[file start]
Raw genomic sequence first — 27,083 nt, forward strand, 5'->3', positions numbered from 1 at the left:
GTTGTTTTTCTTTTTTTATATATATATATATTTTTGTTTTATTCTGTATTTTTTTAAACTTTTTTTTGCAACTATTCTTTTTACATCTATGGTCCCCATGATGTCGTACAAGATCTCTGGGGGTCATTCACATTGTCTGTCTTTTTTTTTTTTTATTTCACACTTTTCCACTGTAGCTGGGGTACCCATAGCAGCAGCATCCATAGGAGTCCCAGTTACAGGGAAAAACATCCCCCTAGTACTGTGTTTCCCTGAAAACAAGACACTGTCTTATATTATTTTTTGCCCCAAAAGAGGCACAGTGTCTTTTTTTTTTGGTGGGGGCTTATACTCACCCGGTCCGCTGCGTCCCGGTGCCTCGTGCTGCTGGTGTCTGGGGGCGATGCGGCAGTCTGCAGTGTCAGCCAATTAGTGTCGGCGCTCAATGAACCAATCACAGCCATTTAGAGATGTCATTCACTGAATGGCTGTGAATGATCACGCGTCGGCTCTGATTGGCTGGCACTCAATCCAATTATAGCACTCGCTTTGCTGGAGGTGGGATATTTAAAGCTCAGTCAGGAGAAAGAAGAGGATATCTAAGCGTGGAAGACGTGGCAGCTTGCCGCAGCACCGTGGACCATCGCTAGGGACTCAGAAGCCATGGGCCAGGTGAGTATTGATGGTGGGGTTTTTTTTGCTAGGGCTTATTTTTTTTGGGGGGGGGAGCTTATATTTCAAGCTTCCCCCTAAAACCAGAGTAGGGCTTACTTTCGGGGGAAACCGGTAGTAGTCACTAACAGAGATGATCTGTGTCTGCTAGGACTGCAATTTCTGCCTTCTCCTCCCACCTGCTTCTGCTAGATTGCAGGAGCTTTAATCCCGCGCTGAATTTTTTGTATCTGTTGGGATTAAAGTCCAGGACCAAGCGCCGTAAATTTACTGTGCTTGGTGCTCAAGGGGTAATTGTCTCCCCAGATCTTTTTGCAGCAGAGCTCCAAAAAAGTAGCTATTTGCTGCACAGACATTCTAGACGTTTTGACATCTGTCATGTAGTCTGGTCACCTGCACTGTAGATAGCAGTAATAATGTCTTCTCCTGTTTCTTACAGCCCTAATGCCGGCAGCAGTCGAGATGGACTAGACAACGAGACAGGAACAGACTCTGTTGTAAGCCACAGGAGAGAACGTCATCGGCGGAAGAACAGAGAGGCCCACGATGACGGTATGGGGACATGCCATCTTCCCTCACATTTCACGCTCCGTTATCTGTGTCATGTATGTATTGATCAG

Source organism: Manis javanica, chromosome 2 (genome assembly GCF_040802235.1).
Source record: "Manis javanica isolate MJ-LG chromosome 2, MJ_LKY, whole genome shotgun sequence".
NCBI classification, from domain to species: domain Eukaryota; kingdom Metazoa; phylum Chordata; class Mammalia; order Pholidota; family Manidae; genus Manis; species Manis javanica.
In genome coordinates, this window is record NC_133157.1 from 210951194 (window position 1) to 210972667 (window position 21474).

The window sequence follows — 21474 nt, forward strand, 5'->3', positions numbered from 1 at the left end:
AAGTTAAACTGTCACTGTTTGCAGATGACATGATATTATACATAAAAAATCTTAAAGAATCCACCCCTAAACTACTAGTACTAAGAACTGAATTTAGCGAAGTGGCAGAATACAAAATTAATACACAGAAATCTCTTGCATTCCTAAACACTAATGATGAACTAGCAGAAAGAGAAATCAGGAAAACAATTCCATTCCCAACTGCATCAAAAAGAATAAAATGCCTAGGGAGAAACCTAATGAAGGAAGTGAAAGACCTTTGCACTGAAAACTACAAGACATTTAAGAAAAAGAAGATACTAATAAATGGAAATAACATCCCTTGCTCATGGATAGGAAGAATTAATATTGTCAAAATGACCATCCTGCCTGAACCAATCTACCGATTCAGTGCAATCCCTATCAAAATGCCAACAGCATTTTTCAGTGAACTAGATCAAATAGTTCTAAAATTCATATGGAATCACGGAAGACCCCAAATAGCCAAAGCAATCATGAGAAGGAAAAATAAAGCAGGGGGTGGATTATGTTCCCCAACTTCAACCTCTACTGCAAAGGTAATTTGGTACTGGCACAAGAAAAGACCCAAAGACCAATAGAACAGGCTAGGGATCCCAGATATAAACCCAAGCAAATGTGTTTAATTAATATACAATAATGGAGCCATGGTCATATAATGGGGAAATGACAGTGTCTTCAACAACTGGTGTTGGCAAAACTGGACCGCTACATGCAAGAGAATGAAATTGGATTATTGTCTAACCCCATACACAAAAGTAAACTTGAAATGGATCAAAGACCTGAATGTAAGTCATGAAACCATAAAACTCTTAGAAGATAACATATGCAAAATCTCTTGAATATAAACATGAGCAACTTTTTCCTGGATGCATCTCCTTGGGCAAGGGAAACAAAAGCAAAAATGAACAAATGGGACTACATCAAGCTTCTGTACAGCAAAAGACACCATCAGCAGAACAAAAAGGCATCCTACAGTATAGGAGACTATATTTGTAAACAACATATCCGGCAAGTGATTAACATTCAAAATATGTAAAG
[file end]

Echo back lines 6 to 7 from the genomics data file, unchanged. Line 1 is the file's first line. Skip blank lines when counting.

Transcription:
In genome coordinates, this window is record NC_133157.1 from 210951194 (window position 1) to 210972667 (window position 21474).

The window sequence follows — 21474 nt, forward strand, 5'->3', positions numbered from 1 at the left end: